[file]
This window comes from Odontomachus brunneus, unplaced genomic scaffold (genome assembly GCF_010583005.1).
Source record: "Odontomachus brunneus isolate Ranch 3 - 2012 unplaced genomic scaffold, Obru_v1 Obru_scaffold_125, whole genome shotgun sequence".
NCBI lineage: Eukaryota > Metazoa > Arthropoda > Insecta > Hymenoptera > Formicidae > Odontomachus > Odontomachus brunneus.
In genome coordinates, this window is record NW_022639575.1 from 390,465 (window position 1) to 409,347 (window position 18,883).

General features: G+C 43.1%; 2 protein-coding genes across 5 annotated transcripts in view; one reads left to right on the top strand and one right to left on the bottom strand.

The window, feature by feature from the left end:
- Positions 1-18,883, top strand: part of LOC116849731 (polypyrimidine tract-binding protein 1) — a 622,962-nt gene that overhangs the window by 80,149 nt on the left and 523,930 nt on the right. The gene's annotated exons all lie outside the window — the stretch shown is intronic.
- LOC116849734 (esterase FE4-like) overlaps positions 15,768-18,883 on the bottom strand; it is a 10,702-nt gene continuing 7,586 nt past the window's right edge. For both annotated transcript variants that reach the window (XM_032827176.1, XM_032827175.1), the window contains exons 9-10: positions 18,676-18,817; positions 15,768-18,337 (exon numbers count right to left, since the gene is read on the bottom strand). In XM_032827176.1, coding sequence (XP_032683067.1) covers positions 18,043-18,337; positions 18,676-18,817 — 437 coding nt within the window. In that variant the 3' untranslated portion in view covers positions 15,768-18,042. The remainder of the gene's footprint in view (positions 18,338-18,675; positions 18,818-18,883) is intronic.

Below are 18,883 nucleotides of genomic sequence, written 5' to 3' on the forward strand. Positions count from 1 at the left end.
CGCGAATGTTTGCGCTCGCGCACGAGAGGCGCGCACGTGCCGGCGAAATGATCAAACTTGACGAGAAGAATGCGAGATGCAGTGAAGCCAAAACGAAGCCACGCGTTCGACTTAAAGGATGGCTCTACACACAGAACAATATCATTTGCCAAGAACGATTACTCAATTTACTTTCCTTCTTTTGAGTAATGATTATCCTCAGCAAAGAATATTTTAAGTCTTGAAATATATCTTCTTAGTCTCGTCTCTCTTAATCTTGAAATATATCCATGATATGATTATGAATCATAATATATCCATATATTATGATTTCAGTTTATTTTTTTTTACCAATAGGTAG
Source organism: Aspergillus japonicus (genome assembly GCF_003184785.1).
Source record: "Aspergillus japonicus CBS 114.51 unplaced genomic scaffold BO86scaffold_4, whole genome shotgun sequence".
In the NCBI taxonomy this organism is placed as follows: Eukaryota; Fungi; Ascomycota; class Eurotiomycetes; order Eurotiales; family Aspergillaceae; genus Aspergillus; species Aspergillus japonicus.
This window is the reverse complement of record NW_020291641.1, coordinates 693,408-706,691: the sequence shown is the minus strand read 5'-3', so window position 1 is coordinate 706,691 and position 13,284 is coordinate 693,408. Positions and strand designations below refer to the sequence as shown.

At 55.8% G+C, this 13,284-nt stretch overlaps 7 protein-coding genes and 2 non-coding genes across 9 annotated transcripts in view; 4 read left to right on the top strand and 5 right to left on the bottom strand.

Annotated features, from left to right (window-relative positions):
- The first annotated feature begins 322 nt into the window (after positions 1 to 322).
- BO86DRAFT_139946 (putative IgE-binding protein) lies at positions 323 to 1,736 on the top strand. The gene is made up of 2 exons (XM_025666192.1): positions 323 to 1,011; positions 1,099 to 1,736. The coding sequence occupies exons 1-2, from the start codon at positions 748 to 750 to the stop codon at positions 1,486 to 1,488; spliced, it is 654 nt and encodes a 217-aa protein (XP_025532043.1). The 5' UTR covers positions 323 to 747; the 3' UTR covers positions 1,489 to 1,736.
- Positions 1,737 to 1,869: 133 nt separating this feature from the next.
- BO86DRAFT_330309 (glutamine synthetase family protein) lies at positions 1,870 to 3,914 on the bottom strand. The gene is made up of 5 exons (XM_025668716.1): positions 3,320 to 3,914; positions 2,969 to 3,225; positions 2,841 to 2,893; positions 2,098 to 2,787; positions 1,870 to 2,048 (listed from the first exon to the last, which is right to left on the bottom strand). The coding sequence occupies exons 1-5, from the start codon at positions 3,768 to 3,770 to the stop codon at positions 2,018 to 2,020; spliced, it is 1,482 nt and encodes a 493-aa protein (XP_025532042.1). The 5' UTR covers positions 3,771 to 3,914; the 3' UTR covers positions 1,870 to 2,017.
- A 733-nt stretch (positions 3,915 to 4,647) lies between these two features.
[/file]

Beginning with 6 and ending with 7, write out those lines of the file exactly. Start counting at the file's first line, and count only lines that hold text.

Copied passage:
The window, feature by feature from the left end:
- Positions 1-18,883, top strand: part of LOC116849731 (polypyrimidine tract-binding protein 1) — a 622,962-nt gene that overhangs the window by 80,149 nt on the left and 523,930 nt on the right. The gene's annotated exons all lie outside the window — the stretch shown is intronic.